"A surplus became an excuse to transfer wealth to the wealthy instead of an opportunity to invest in our future," Obama said.

"Regulations were gutted for the sake of a quick profit at the expense of a healthy market. People bought homes they knew they couldn't afford from banks and lenders who pushed those bad loans anyway. And all the while, critical debates and difficult decisions were put off for some other time on some other day."

Noting that is easy to "become cynical and doubtful," Obama said he has learned that "hope is found in unlikely places."

Obama avoided lofty rhetoric and instead used examples of specific people to personalize his points.

He mentioned Leonard Abess and Ty'Sheoma Bethea -- two of the Obamas' invited guests. Read: Who did the Obamas invite?

Abess is a bank president from Miami, Florida, who reportedly cashed out of his company, took a $60 million bonus and distributed it among people who had worked for him.

Bethea is an eighth-grade girl from South Carolina who, in a letter to lawmakers, asked for help for her school and said, "We are not quitters." Video Watch Obama talk about Bethea saying "We are not quitters" »

While the economy was the focus of the speech, Obama also touched on foreign policy.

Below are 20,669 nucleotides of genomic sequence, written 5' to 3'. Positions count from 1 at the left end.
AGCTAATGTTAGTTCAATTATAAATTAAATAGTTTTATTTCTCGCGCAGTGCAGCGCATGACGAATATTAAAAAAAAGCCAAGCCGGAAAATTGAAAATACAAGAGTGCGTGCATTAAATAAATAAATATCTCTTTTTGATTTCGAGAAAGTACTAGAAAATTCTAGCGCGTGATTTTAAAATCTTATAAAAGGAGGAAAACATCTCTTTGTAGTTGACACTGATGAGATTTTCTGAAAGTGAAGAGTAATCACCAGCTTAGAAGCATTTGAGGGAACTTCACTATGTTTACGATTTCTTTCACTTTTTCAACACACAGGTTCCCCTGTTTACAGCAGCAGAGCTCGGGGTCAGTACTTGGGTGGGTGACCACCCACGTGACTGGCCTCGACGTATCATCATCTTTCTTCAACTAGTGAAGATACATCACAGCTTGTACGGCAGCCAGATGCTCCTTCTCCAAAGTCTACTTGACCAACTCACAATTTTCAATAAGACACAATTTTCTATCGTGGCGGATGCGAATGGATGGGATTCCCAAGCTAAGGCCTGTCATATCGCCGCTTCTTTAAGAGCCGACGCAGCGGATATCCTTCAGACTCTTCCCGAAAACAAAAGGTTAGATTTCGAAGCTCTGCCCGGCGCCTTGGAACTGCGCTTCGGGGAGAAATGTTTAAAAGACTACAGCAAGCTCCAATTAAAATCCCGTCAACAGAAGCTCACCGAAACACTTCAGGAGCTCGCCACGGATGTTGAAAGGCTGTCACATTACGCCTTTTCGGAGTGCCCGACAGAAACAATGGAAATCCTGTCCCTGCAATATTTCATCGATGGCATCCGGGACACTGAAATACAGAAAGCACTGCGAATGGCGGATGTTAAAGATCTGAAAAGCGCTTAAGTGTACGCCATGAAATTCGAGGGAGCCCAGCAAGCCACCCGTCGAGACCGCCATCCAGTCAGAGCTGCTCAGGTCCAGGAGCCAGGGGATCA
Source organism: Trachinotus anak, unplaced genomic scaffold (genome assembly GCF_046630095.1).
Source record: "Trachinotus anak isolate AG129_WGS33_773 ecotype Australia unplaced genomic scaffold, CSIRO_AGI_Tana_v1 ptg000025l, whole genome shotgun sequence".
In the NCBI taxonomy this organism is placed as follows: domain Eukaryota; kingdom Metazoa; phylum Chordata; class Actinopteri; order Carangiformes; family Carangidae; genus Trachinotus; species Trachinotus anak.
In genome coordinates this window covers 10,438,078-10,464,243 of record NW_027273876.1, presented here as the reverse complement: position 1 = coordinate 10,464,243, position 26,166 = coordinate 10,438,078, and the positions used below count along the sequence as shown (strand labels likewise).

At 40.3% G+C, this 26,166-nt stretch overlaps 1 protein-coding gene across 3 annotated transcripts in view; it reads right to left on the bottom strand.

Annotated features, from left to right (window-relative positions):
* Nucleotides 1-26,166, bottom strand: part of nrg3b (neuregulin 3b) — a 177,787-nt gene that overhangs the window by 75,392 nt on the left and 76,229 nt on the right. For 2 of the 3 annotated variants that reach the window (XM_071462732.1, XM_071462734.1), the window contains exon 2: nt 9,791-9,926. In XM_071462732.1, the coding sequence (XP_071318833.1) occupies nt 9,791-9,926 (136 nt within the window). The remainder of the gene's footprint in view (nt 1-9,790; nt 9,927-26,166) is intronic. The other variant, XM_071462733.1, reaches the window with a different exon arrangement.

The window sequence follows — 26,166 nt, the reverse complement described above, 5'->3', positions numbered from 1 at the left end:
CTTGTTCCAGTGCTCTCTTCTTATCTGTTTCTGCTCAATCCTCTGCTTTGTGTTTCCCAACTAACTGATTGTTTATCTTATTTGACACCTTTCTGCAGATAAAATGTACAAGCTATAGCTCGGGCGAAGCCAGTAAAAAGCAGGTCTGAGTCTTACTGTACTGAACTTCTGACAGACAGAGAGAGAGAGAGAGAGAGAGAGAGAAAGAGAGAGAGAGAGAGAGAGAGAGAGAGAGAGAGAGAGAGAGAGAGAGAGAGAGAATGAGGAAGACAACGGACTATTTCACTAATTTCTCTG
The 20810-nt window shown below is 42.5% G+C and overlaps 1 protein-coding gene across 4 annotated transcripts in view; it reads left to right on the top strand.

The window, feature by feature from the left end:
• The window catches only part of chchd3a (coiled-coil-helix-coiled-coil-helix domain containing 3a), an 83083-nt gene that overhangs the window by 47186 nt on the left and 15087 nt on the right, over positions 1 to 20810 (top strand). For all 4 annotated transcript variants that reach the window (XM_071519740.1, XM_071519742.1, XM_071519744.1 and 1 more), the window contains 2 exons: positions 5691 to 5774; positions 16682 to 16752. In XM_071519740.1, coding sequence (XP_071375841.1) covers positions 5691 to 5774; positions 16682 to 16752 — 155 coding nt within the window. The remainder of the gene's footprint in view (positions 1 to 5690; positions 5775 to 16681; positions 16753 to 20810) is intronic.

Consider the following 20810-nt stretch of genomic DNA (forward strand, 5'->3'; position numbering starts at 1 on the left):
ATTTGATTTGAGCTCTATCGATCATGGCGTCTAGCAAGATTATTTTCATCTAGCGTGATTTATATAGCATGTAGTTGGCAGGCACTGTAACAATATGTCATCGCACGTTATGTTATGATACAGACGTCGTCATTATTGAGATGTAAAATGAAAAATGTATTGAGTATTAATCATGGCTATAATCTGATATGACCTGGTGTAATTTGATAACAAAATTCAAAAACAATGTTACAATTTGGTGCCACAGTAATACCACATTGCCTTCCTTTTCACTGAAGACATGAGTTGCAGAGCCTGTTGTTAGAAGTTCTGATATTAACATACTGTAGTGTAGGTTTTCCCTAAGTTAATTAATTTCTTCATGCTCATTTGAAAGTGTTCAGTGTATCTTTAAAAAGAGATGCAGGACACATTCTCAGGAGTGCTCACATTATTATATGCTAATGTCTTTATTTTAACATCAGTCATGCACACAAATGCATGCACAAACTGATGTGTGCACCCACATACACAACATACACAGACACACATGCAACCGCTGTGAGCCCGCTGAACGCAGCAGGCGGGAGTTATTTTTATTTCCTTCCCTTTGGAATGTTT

The president said he'll soon be laying out specifics on how to win the war in Afghanistan and end the one in Iraq.

"We are now carefully reviewing our policies in both wars, and I will soon announce a way forward in Iraq that leaves Iraq to its people and responsibly ends this war," he said. Video Watch the entire speech »

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Meanwhile, he said, both Afghanistan and its border with Pakistan will remain a key focus.

Because Obama's presidency is just a month old, the speech is not technically considered a State of the Union address. The annual State of the Union speech is delivered in the House of Representatives before members of both the House and the Senate as well as the justices of the Supreme Court, the president's Cabinet and international dignitaries.

CNN's Kristi Keck contributed to this report.